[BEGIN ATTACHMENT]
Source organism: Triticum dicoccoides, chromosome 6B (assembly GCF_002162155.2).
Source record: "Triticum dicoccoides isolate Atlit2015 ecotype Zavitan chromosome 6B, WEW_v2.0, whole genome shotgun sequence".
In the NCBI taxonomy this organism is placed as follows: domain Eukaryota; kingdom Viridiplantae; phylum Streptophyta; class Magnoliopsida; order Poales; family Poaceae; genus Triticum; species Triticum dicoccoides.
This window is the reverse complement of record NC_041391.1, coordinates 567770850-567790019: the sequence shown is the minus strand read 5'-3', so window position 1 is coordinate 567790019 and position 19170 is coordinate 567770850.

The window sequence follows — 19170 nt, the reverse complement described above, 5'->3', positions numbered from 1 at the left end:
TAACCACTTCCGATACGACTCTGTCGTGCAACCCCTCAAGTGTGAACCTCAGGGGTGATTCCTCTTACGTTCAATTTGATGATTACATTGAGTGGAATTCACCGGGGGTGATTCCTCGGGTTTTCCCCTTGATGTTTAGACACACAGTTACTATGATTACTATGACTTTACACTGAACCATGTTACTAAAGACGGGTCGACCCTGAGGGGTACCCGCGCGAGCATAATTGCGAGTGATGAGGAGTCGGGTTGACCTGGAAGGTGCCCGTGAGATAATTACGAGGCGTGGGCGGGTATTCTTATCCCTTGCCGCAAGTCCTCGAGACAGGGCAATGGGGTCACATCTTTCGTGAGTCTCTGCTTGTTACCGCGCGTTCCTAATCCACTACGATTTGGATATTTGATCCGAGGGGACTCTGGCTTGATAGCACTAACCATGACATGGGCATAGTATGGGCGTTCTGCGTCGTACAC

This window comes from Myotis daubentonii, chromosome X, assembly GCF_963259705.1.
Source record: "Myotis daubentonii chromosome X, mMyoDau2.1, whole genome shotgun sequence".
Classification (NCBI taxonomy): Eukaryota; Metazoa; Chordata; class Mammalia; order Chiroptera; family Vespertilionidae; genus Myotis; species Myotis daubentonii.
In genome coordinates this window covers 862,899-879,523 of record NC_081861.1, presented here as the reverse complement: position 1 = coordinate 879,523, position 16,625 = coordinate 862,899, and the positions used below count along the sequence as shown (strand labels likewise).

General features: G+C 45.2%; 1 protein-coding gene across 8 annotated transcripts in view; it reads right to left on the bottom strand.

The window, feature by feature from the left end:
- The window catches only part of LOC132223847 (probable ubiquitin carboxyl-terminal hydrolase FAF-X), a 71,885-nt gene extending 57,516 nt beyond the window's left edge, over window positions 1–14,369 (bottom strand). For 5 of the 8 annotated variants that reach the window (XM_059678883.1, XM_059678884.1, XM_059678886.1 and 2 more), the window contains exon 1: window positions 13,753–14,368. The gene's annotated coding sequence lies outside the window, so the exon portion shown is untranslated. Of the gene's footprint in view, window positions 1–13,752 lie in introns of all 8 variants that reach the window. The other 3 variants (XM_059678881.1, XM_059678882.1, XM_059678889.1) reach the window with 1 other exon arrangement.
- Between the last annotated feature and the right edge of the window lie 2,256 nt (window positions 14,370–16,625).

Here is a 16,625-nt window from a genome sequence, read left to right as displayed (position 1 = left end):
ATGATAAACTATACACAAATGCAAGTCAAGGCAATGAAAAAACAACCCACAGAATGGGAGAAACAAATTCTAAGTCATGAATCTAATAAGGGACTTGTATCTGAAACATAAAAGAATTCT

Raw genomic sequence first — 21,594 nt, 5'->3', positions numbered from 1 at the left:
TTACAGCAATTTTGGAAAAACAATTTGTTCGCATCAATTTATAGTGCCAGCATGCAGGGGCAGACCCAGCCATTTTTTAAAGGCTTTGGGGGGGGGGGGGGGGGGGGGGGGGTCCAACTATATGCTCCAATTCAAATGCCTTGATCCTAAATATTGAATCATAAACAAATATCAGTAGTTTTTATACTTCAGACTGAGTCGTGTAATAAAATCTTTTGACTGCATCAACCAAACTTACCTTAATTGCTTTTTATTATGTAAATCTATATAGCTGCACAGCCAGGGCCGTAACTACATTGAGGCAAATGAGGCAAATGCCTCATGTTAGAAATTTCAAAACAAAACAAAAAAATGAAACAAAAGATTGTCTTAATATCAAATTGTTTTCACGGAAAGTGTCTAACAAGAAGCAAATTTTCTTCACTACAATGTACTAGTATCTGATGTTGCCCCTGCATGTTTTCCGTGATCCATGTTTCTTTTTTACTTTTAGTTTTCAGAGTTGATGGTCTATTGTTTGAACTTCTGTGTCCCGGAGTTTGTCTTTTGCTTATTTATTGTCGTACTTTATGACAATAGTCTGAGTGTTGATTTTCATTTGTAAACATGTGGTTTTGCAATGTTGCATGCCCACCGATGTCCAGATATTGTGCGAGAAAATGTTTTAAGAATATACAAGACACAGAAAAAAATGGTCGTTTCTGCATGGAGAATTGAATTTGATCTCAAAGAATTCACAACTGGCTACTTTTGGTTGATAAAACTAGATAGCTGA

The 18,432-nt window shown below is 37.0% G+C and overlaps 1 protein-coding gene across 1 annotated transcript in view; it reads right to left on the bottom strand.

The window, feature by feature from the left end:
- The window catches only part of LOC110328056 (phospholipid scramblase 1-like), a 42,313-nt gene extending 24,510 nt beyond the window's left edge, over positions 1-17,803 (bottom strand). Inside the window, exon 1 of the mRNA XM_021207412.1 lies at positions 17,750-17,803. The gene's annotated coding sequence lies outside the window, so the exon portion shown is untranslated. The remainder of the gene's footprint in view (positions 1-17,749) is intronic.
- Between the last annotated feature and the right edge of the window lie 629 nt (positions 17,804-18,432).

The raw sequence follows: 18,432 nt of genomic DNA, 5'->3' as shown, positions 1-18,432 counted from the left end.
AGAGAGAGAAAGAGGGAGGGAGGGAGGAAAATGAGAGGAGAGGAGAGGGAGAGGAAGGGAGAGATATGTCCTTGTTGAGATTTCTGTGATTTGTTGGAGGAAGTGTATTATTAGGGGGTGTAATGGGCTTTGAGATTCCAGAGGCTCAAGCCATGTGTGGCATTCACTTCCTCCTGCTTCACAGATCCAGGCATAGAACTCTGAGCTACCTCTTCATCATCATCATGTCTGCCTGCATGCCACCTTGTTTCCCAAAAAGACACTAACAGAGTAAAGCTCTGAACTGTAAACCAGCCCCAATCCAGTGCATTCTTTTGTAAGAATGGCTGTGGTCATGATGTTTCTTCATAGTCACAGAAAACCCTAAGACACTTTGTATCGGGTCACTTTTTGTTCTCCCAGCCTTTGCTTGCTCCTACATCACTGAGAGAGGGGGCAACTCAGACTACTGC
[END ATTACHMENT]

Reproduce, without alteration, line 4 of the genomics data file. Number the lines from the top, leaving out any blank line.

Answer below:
This window is the reverse complement of record NC_041391.1, coordinates 567770850-567790019: the sequence shown is the minus strand read 5'-3', so window position 1 is coordinate 567790019 and position 19170 is coordinate 567770850.